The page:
Outlandish conspiracy theories didn’t start with Trump’s presidency. Republicans have been promoting ‘fringe crackpots’ for decades: political historian
Supporters of President Donald Trump have promoted a variety of right-wing conspiracy theories, from the Crowdstrike theory (which claims that Ukraine, not Russia, interfered in the 2016 presidential election) to the racist “birther” nonsense (which claimed that President Barack Obama was really born in Kenya, not the United States). But author Matthew Dallek, in a January 2 article for the Washington Post, stresses that Republicans were promoting outlandish conspiracy theories long before Trump decided to run for president in 2015.
“The intellectual life of the American right since Sen. Joe McCarthy’s rise to prominence in 1950 can be seen partially as a series of flirtations with conspiracists and a dedicated reluctance to read fringe crackpots out of its ranks,” Dallek explains.
Back in the 1950s, Dallek recalls, two of the leading right-wing conspiracy theorists were Sen. McCarthy of Wisconsin and Robert Welch, founder of the John Birch Society. There was very bad blood between Welch and journalist William F. Buckley, founder of the conservative National Review: Buckley had no use for Welch’s ridiculous claim that President Dwight D. Eisenhower, a Republican, was a “dedicated, conscious agent of the communist conspiracy.” But Dallek emphasizes that while Birchers were not welcome at the National Review, they found their niche in the Republican Party.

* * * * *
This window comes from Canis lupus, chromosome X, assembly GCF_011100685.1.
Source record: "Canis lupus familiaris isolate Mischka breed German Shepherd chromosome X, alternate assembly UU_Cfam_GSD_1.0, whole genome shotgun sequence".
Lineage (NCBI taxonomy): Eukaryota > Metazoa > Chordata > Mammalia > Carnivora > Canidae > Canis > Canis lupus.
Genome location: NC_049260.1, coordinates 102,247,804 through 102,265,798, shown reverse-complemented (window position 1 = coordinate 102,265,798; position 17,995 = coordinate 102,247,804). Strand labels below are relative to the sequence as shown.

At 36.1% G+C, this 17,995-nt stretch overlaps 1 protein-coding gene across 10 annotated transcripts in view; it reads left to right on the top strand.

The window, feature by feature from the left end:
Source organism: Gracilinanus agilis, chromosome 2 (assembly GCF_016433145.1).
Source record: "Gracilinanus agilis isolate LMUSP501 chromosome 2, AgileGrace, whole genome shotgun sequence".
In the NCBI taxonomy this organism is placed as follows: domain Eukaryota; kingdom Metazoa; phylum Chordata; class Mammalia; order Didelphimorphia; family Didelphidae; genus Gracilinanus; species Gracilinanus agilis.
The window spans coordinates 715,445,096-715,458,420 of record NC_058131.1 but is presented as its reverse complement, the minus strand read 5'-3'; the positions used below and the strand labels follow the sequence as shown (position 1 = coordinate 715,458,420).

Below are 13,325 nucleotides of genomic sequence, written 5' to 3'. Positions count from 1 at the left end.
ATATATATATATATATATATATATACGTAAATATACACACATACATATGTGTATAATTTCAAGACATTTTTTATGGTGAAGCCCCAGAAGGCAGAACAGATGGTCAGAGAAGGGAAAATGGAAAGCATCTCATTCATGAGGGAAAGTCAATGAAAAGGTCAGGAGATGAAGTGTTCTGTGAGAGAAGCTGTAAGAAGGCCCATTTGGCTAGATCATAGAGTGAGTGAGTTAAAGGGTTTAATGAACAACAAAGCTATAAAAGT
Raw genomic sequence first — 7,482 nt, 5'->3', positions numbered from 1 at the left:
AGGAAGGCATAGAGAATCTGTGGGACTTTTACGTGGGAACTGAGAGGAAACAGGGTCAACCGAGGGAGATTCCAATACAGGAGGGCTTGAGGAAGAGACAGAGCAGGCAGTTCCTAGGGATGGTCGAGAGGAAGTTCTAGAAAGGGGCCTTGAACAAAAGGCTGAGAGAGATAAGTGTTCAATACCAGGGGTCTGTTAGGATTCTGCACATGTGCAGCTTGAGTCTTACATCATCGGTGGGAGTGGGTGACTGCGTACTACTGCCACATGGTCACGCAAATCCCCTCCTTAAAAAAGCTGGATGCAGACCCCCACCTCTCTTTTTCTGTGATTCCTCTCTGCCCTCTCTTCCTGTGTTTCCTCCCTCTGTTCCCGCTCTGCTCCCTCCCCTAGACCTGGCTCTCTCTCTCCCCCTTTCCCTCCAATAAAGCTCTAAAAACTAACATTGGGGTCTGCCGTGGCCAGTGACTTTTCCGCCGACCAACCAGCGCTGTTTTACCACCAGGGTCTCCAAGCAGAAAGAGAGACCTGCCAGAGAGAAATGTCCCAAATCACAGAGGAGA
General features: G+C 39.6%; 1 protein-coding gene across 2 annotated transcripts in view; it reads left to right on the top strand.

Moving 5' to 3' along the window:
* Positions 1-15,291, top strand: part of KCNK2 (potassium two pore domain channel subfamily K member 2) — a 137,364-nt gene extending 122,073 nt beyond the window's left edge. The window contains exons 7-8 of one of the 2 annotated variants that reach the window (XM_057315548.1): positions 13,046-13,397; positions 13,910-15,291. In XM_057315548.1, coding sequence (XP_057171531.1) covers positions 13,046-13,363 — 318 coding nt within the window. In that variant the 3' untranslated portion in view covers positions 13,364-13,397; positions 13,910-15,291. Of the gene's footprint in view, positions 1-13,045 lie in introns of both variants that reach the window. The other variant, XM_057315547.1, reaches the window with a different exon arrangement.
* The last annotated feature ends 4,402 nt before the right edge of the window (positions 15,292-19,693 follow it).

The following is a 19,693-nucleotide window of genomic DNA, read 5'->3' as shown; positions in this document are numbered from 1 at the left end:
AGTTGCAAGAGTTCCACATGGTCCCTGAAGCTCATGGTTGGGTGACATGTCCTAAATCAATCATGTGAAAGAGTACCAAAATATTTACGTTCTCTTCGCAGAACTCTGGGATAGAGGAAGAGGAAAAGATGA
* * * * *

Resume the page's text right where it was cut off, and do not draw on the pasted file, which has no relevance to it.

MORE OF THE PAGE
Dallek explains, “Yes, William F. Buckley Jr.’s National Review attacked John Birch Society founder Robert Welch…. But conservative leaders more typically embraced the passion and support of the Birchers at the grass roots. At its 1964 national convention, the GOP rejected a plank condemning the Society, along with its conspiratorial beliefs. Birchers such as John Rousselot and John Schmitz served in Congress as Republicans in good standing, while conservative oilman and family patriarch Fred Koch was a founding member of the Society.”
Had Gen-X radio host and conspiracy theorist Alex Jones been alive in the 1950s and 1960s, he would have loved some of the theories that the John Birch Society promoted. For example, Dallek notes, Birchers believed that “fluoride in drinking water was part of a communist plot to cause cancer or control Americans’ minds.” Another Bircher conspiracy theory (which Dallek doesn’t mention in his article) was that the bad blood between the Soviet Union and the Maoist government in Communist China was a fabrication — and that the two hoped to join forces and invade the United States.
In the 1990s, Bill Clinton was the most conservative Democratic president in generations. Regardless, many Republicans absolutely hated him. And Dallek points out that Clinton-related conspiracy theories came from everyone from billionaire Richard Mellon Scaife to the late Rev. Jerry Falwell, Sr. (founder of the far-right Morality Majority). Scaife, who later became active in the Tea Party, claimed that Clinton was part of a drug smuggling ring.
“During the Clinton years,” Dallek explains, “the crackpot theorizing became harder and harder to distinguish from the Republican Party itself.”
Dallek wraps up his article by emphasizing that Trump is merely a symptom of the Republican Party’s willingness to embrace far-out conspiracy theories, not the cause.
“Ultimately, Trump was the logical consequence of a posture followed for decades at the top echelons of the conservative movement: the batty screeds are silly, but since they help us, we won’t work zealously to purge them,” Dallek observes. “Trump’s conspiracy-based capture of the GOP has less to do with him and his perspective than with a party that sought and often won the support of people who believe those notions.”